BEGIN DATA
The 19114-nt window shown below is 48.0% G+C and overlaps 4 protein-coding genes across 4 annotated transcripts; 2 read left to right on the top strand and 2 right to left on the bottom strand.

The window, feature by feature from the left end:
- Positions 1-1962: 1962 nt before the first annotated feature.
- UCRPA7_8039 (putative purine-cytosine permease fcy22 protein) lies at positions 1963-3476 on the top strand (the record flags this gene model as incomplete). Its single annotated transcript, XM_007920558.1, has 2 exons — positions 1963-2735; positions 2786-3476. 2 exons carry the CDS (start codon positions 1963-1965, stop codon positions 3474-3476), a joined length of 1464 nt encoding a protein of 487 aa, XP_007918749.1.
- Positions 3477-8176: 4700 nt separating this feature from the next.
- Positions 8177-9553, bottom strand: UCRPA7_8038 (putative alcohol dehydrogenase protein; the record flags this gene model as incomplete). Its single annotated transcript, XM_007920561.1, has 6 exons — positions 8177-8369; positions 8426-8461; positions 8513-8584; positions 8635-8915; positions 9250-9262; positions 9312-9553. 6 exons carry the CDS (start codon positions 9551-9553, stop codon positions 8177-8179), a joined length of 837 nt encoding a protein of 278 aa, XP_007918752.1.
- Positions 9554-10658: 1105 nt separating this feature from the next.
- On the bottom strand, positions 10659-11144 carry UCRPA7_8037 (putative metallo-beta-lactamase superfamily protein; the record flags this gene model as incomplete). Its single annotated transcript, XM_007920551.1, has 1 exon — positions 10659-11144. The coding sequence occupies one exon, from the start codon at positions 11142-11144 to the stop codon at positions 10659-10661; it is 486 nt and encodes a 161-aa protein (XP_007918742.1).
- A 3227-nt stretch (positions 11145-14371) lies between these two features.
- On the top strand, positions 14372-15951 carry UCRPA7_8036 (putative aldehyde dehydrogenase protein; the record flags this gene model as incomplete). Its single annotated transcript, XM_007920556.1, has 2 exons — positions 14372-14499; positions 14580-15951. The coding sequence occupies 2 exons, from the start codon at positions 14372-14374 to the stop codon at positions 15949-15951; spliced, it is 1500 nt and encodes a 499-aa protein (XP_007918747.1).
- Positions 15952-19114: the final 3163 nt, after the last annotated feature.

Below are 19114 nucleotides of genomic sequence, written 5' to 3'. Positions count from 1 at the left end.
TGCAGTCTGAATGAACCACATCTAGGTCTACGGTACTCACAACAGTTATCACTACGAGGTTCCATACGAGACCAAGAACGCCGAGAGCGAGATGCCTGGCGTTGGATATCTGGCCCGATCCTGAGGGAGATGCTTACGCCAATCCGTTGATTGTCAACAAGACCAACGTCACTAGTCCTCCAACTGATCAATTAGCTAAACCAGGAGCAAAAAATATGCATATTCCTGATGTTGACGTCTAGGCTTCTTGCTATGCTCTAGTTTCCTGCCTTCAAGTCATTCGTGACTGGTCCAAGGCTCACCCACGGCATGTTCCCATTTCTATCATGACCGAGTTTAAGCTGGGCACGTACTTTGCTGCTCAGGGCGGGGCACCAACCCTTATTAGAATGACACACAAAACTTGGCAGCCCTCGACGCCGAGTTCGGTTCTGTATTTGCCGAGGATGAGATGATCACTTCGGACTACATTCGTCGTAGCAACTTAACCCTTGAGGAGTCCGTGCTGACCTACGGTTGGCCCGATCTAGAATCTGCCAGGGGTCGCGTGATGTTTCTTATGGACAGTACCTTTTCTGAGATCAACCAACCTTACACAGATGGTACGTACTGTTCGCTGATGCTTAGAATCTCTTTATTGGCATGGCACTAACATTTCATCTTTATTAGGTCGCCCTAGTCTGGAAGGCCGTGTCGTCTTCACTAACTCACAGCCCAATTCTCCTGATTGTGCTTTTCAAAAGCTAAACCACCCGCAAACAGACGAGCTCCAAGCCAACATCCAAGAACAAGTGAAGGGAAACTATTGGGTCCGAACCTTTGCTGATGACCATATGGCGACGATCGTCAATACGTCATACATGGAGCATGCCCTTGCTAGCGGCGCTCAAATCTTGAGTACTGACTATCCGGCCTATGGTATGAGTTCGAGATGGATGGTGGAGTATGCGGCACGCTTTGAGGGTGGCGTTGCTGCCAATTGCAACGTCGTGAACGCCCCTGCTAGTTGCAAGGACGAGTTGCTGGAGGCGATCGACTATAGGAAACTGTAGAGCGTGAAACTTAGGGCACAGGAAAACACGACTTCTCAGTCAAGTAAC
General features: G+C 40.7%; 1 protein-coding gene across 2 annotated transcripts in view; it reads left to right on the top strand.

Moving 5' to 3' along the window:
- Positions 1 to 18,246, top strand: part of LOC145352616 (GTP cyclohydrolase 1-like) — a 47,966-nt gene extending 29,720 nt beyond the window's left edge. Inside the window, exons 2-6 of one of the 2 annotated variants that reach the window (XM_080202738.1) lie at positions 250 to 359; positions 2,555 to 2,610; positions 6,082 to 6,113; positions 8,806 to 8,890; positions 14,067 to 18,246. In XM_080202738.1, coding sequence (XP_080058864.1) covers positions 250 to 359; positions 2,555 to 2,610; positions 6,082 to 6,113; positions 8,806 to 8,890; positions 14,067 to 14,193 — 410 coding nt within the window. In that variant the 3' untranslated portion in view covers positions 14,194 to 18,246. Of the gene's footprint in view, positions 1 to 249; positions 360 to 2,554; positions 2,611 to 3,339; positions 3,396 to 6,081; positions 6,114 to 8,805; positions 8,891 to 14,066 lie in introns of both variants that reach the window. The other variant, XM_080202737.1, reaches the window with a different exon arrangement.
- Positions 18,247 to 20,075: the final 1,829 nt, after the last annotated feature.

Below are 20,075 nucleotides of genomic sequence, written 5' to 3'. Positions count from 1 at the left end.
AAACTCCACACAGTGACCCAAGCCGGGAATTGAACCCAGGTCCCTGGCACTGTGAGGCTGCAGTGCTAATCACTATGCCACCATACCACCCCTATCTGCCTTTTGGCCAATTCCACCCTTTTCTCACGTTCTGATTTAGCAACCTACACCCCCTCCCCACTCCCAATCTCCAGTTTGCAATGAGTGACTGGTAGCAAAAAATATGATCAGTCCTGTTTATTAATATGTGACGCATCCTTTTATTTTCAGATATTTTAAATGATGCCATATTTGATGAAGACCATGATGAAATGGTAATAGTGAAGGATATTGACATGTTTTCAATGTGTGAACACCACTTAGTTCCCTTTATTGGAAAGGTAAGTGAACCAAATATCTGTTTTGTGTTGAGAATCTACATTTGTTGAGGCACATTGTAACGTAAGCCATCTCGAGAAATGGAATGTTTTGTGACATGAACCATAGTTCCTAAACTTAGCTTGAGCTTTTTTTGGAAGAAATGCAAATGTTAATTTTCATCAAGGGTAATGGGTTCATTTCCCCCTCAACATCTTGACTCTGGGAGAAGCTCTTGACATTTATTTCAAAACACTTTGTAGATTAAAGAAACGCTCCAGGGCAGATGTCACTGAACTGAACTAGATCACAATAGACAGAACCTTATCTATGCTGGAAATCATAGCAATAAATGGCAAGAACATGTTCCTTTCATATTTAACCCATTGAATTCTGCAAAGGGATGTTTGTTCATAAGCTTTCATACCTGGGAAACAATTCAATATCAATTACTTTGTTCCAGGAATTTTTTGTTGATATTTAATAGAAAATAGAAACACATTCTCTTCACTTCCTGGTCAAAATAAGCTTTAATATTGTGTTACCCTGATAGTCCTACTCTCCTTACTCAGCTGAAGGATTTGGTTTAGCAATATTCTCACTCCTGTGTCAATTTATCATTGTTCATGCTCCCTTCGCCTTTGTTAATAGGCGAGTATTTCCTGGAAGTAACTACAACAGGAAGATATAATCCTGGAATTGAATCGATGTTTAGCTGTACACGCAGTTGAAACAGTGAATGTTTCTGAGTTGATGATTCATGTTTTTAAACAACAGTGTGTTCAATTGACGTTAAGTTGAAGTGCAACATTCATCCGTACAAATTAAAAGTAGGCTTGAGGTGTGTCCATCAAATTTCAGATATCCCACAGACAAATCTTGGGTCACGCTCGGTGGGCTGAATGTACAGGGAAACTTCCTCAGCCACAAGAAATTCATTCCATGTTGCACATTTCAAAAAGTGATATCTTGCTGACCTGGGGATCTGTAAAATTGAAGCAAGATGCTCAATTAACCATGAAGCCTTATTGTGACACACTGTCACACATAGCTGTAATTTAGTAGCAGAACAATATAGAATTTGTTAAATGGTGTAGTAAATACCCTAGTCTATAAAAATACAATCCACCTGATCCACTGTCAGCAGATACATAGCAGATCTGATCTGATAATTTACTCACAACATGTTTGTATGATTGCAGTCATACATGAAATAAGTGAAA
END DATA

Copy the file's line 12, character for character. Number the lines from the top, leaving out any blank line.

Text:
Below are 19114 nucleotides of genomic sequence, written 5' to 3'. Positions count from 1 at the left end.